[Show abstract][Hide abstract] ABSTRACT: Nonadherence to inhalation therapy is very common in patients with chronic obstructive pulmonary disease (COPD). Few data are available to support the role of community pharmacists in optimizing inhalation therapy in COPD patients. Since 2007, the Kitano Hospital and the Kita-ku Pharmaceutical Association have provided a network system for delivering correct inhalation techniques through certified community pharmacists. The effects of this network system on clinical outcomes in COPD patients were examined.
A total of 88 consecutive outpatients with COPD at baseline and 82 of those 4 years later were recruited from the respiratory clinic of Kitano Hospital Medical Research Institute. Measurements included the frequency of COPD exacerbations, patients' adherence to inhalation therapy using a five-point Likert scale questionnaire, and patients' health status both prior to this system and 4 years later.
Usable information was obtained from 55 patients with COPD at baseline, and from 51 patients 4 years later. Compared with baseline values, a significant decrease was observed in the frequency of COPD exacerbations (1.5 ± 1.6 versus 0.8 ± 1.4 times/year, P = 0.017). Adherence to the inhalation regimen increased significantly (4.1 ± 0.7 versus 4.4 ± 0.8, P = 0.024), but health status was unchanged. At 4 years, of 51 COPD patients, 39 (76%) patients who visited the certified pharmacies showed significantly higher medication adherence than those who did not (4.6 ± 0.6 versus 3.9 ± 1.0, P = 0.022).
The network system may improve COPD control and adherence to inhalation regimens.
[Show abstract][Hide abstract] ABSTRACT: The availability of many types of inhalers in the treatment of asthma has resulted in a wide range of prescription choices for clinicians. With so many devices available, however, there is some confusion regarding their proper use among both medical staff and patients. Since 2007, Kitano Hospital and Kita-ku Pharmaceutical Association, Osaka, Japan, have provided a network system for delivering instruction on correct inhalation technique through community pharmacists. We examined the clinical effects of this network system.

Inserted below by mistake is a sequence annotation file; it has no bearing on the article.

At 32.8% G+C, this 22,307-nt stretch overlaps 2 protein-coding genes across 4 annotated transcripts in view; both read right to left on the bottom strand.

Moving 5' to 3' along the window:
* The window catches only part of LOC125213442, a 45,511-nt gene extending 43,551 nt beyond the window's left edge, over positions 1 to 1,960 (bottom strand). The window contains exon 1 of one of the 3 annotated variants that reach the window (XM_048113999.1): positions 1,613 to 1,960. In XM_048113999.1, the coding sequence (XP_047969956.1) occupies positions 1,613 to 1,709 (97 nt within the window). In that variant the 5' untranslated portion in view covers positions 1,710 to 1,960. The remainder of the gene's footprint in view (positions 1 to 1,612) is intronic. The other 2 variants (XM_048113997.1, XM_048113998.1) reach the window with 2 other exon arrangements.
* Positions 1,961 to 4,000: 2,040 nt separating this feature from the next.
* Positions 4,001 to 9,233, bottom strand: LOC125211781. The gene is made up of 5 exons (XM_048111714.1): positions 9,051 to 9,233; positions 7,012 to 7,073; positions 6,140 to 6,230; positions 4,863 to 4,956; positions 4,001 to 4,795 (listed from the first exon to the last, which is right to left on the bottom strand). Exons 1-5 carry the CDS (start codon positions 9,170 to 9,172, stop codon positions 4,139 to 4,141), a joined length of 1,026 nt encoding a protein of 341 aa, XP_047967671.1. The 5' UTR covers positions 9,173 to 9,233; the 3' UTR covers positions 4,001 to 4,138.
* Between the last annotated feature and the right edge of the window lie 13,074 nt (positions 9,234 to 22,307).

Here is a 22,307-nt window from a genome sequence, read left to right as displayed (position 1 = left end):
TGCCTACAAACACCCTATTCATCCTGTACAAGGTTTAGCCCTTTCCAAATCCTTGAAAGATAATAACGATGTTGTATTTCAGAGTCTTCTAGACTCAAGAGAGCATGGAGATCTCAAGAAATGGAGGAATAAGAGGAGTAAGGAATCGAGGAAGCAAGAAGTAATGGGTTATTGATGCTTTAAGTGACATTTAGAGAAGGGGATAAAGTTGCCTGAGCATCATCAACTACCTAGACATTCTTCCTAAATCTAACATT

Our measurements included the manner in which community pharmacists instruct patients with asthma, the frequency of asthma exacerbations, patients' adherence to inhalation therapy using a 5-point Likert scale questionnaire, and patients' health status both prior to this system and at 4 years after.
Usable information was obtained from 53 community pharmacists and 146 patients with asthma at baseline and from 60 community pharmacists and 148 patients at 4 years. When compared with baseline values, significant improvement was found in pharmacists' instruction and significant decreases were observed in the frequency of asthma exacerbations (1.4 ± 1.6 vs. 1.0 ± 1.4 times/yr, p = .042) and emergency room visits (0.5 ± 1.0 vs. 0.2 ± 0.5 times/yr, p = .004). Adherence to the inhalation regimen significantly increased (4.0 ± 0.7 vs. 4.2 ± 0.8, p = .041), but health status was unchanged.
Our network system may improve asthma control and adherence to inhalation regimens.
Journal of Asthma 03/2012; 49(5):535-41. · 1.85 Impact Factor
[Show abstract][Hide abstract] ABSTRACT: Optimal oxygen delivery is an essential component of therapy for patients with respiratory failure. Reservoir masks or air entrainment nebulizers have often been used for patients who require highly concentrated oxygen, but these may not actually deliver a sufficient fraction of inspired oxygen if there is a marked increase in the patient's ventilatory demands, or if oxygen flow becomes limited due to high resistance in the nebulizer nozzles. The HighFO nebulizer is a novel air entrainment nebulizer equipped with unique structures which reduce nozzle resistance, and as a result, it is possible to supply a sufficient flow of highly concentrated-oxygen. The purpose of this study was to evaluate the effectiveness and usefulness of the HighFO nebulizer in 10 respiratory failure patients with severe hypoxemia who used a reservoir mask and required more than 10 L/min of oxygen supply. In each case, the reservoir mask was replaced with the HighFO nebulizer, and changes in percutaneous oxygen saturation (SpO2) were monitored using pulse oximetry. Oxygenation improved promptly after the reservoir mask was substituted for the HighFO nebulizer (SpO2 : 83.7% +/- 8.5%-94.2% +/- 3.2%, p = 0.007). This finding suggests that the HighFO nebulizer was reasonably effective in delivering highly concentrated oxygen, sufficient for patient demands. The HighFO nebulizer may be the beginning of a new strategy for oxygen therapy.
Nihon Kokyūki Gakkai zasshi = the journal of the Japanese Respiratory Society. 04/2011; 49(4):243-8.